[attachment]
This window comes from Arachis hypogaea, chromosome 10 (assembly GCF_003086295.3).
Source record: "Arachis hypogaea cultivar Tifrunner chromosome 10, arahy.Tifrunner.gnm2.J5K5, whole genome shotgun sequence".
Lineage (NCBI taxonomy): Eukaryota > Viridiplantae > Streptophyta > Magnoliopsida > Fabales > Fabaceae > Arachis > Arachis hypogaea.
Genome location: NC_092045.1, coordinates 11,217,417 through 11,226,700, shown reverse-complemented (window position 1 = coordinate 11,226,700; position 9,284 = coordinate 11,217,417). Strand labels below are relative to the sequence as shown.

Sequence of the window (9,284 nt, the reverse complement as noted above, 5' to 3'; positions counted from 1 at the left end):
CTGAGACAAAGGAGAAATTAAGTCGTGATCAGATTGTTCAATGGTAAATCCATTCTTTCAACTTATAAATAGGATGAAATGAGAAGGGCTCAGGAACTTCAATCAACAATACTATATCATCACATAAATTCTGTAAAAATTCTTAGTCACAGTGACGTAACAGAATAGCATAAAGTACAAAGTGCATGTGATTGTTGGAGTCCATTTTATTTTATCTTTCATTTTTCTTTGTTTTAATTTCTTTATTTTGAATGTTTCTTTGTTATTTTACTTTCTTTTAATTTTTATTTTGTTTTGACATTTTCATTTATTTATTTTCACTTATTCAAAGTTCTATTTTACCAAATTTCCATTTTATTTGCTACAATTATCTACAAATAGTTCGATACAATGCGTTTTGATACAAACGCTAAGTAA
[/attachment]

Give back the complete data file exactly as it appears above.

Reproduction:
This window comes from Arachis hypogaea, chromosome 10 (assembly GCF_003086295.3).
Source record: "Arachis hypogaea cultivar Tifrunner chromosome 10, arahy.Tifrunner.gnm2.J5K5, whole genome shotgun sequence".
Lineage (NCBI taxonomy): Eukaryota > Viridiplantae > Streptophyta > Magnoliopsida > Fabales > Fabaceae > Arachis > Arachis hypogaea.
Genome location: NC_092045.1, coordinates 11,217,417 through 11,226,700, shown reverse-complemented (window position 1 = coordinate 11,226,700; position 9,284 = coordinate 11,217,417). Strand labels below are relative to the sequence as shown.

Sequence of the window (9,284 nt, the reverse complement as noted above, 5' to 3'; positions counted from 1 at the left end):
CTGAGACAAAGGAGAAATTAAGTCGTGATCAGATTGTTCAATGGTAAATCCATTCTTTCAACTTATAAATAGGATGAAATGAGAAGGGCTCAGGAACTTCAATCAACAATACTATATCATCACATAAATTCTGTAAAAATTCTTAGTCACAGTGACGTAACAGAATAGCATAAAGTACAAAGTGCATGTGATTGTTGGAGTCCATTTTATTTTATCTTTCATTTTTCTTTGTTTTAATTTCTTTATTTTGAATGTTTCTTTGTTATTTTACTTTCTTTTAATTTTTATTTTGTTTTGACATTTTCATTTATTTATTTTCACTTATTCAAAGTTCTATTTTACCAAATTTCCATTTTATTTGCTACAATTATCTACAAATAGTTCGATACAATGCGTTTTGATACAAACGCTAAGTAA